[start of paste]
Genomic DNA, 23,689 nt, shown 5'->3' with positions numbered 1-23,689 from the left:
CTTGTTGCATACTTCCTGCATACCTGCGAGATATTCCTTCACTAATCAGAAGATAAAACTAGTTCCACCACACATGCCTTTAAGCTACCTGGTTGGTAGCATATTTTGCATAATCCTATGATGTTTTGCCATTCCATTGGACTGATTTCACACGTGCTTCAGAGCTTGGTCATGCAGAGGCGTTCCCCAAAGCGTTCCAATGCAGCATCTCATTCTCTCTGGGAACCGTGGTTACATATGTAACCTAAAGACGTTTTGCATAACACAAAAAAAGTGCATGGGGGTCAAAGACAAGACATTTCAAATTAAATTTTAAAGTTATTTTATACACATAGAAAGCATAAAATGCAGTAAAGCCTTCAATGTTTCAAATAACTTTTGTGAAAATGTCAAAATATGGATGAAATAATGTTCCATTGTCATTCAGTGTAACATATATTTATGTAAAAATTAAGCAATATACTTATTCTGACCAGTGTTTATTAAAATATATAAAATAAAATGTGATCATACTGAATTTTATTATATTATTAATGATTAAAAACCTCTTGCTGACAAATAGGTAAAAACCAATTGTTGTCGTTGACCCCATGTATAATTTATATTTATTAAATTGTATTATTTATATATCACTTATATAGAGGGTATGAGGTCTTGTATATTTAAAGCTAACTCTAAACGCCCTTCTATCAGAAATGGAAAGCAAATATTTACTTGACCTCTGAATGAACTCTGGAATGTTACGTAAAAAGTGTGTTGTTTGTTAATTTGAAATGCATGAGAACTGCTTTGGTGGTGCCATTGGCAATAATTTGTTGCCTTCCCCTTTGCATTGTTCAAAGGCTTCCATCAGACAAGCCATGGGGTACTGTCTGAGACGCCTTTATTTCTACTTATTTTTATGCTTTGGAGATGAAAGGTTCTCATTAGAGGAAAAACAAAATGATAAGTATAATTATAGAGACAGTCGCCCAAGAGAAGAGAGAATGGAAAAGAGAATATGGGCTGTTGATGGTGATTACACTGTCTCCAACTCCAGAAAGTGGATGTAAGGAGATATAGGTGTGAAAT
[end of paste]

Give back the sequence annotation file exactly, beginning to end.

Genomic DNA, 23,689 nt, shown 5'->3' with positions numbered 1-23,689 from the left:
CTTGTTGCATACTTCCTGCATACCTGCGAGATATTCCTTCACTAATCAGAAGATAAAACTAGTTCCACCACACATGCCTTTAAGCTACCTGGTTGGTAGCATATTTTGCATAATCCTATGATGTTTTGCCATTCCATTGGACTGATTTCACACGTGCTTCAGAGCTTGGTCATGCAGAGGCGTTCCCCAAAGCGTTCCAATGCAGCATCTCATTCTCTCTGGGAACCGTGGTTACATATGTAACCTAAAGACGTTTTGCATAACACAAAAAAAGTGCATGGGGGTCAAAGACAAGACATTTCAAATTAAATTTTAAAGTTATTTTATACACATAGAAAGCATAAAATGCAGTAAAGCCTTCAATGTTTCAAATAACTTTTGTGAAAATGTCAAAATATGGATGAAATAATGTTCCATTGTCATTCAGTGTAACATATATTTATGTAAAAATTAAGCAATATACTTATTCTGACCAGTGTTTATTAAAATATATAAAATAAAATGTGATCATACTGAATTTTATTATATTATTAATGATTAAAAACCTCTTGCTGACAAATAGGTAAAAACCAATTGTTGTCGTTGACCCCATGTATAATTTATATTTATTAAATTGTATTATTTATATATCACTTATATAGAGGGTATGAGGTCTTGTATATTTAAAGCTAACTCTAAACGCCCTTCTATCAGAAATGGAAAGCAAATATTTACTTGACCTCTGAATGAACTCTGGAATGTTACGTAAAAAGTGTGTTGTTTGTTAATTTGAAATGCATGAGAACTGCTTTGGTGGTGCCATTGGCAATAATTTGTTGCCTTCCCCTTTGCATTGTTCAAAGGCTTCCATCAGACAAGCCATGGGGTACTGTCTGAGACGCCTTTATTTCTACTTATTTTTATGCTTTGGAGATGAAAGGTTCTCATTAGAGGAAAAACAAAATGATAAGTATAATTATAGAGACAGTCGCCCAAGAGAAGAGAGAATGGAAAAGAGAATATGGGCTGTTGATGGTGATTACACTGTCTCCAACTCCAGAAAGTGGATGTAAGGAGATATAGGTGTGAAAT